In the video, a girl dances around some young men leaning against a car, they watch her with eyes that can only be described as disdainful as she cavorts in an attempt to please them, in the hope of a trip in their backseat. Later she is shown almost at the point of climax as they look on like terminators.

Maybe the music is reflecting the culture, not causing it; casual binge drinking amongst the age group Starmer mentions is something I observe nearly every working day as a taxi driver.

And casual drinking leads to casual sex. Maybe this is the cause of casual violence. Why would you respect someone who has no respect for themselves?

I will often hear girls ask each other “Did you get with him?” It took me a while to understand that “get with” means “have sex with”.

I often drive along in disbelief as tales of brief encounters – a world away from the Leslie Howard and Celia Johnson sort - are detailed in mobile phone conversations by girls who care not that a man old enough to be their father sits fewer than two feet away.

I once picked up a girl from a city centre apartment, as she got in the cab two lads shouted from a balcony above “You slag!” and as we drove she told a friend she had “filmed it on me mobile, I look amazin”. I’m guessing Harry Hill wasn’t getting that clip.

But am I wrong for thinking bad of these girls? Aren’t they just enjoying themselves? And of course, just because they have casual sex doesn’t mean that they revoke their human right to be treated well, it just means they are free to do as they wish with whom they wish. Germaine would be proud of them. Wouldn’t she?

I’ve a theory that the return of the local pub would go some way to redressing the balance, I believe that it would reduce binge drinking, re-establish a community of drinkers from all age groups. Allow people to form relationships over a period of time that had depth and commonality and that were conducted under the watchful eyes of neighbours and friends, what better way to make someone behave in a civilised manner than the judgement of one’s peers?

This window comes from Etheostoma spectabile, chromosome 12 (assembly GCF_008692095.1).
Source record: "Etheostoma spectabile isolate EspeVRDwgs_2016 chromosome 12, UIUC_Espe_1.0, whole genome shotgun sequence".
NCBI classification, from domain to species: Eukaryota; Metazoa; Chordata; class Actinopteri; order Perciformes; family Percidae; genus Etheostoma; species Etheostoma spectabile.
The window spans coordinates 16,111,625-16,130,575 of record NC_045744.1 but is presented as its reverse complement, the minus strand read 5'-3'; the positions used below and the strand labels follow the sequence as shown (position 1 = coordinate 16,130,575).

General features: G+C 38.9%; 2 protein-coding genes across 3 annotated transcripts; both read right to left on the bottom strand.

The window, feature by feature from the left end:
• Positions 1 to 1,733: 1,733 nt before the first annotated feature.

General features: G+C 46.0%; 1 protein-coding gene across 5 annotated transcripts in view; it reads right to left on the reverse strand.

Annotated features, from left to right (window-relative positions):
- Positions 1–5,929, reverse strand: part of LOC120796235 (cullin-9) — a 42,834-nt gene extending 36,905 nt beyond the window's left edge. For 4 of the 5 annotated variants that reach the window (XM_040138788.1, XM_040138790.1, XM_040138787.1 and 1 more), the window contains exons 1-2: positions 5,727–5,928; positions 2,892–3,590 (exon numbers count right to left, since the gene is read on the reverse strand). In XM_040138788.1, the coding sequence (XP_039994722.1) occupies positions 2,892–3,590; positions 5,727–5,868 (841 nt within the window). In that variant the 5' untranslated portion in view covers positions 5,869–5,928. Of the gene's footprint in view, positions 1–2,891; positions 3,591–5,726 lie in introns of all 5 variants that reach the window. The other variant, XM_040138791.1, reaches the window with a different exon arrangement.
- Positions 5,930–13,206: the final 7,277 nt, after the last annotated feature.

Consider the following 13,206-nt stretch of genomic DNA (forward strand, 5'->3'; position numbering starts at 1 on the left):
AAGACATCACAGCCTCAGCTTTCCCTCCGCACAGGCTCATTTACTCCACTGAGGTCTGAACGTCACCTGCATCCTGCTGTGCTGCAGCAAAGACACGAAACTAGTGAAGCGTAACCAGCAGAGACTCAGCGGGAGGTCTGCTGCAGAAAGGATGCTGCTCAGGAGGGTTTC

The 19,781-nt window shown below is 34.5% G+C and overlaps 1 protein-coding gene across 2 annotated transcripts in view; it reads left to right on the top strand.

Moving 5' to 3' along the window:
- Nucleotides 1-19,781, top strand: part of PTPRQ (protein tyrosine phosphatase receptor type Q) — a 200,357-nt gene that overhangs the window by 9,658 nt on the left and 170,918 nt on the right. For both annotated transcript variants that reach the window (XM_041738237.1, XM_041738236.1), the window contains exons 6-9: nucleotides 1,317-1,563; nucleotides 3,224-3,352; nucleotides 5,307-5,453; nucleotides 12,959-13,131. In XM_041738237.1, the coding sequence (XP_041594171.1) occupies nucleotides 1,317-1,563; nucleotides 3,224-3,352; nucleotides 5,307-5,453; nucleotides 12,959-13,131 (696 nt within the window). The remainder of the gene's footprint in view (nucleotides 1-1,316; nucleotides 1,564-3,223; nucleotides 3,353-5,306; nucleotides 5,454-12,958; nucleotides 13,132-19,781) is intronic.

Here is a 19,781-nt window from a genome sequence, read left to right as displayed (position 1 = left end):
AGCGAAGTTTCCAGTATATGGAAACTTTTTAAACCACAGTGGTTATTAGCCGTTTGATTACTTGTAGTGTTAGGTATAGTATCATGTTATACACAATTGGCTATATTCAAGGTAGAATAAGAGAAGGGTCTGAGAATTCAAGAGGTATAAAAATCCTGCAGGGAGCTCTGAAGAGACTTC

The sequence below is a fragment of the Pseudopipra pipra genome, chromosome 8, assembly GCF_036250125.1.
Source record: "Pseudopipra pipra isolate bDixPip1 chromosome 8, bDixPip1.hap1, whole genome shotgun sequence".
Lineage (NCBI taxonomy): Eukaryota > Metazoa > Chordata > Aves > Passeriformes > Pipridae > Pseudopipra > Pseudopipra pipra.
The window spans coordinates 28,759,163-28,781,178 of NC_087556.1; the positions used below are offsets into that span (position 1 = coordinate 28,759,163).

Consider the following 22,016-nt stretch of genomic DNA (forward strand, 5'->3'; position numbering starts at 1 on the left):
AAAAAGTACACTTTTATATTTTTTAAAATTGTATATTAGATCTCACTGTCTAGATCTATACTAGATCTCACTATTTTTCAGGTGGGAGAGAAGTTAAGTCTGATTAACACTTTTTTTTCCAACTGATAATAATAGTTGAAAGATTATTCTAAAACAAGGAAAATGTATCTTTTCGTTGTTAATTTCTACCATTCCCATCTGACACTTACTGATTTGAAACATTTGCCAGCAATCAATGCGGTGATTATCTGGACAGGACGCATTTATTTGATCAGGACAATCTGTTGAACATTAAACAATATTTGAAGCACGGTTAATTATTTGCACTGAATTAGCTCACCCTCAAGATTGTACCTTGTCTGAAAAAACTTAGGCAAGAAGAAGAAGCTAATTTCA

But then I could be wrong. My granddad drank in a street-corner pub every night before he went home and terrorised his family.

*If any of the above is relevant, there are some support linkshere

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AnonymousApril 19th 2011.

You do have to worry about what teenage girls think is expected of them now. I’m only in my 20’s but feel like my teen experiences were a world away when I overhear conversations amongst that age group now. Kissing and fondling other girls in order to turn on boys, threesomes, filming sex, S & M, bondage, anal sex.. these are all things that teenage girls now seem to be talking about on my bus route without feeling any need to hush their tones and feel a sense of shame that the entire rush hour commute can hear them. Call me naive, but I’d never even heard of half this stuff when I was their age and me and my friends would have been scandalised by the kinds of things that now seem the norm. Whether they’re actually doing these things, or just pretending to their friends that they are, it makes me worried about what girls now think they have to do to please a boy, and what boys will expect from girls. The worst thing is, I get the impression they’re all just pretending to enjoy this stuff- the boys included.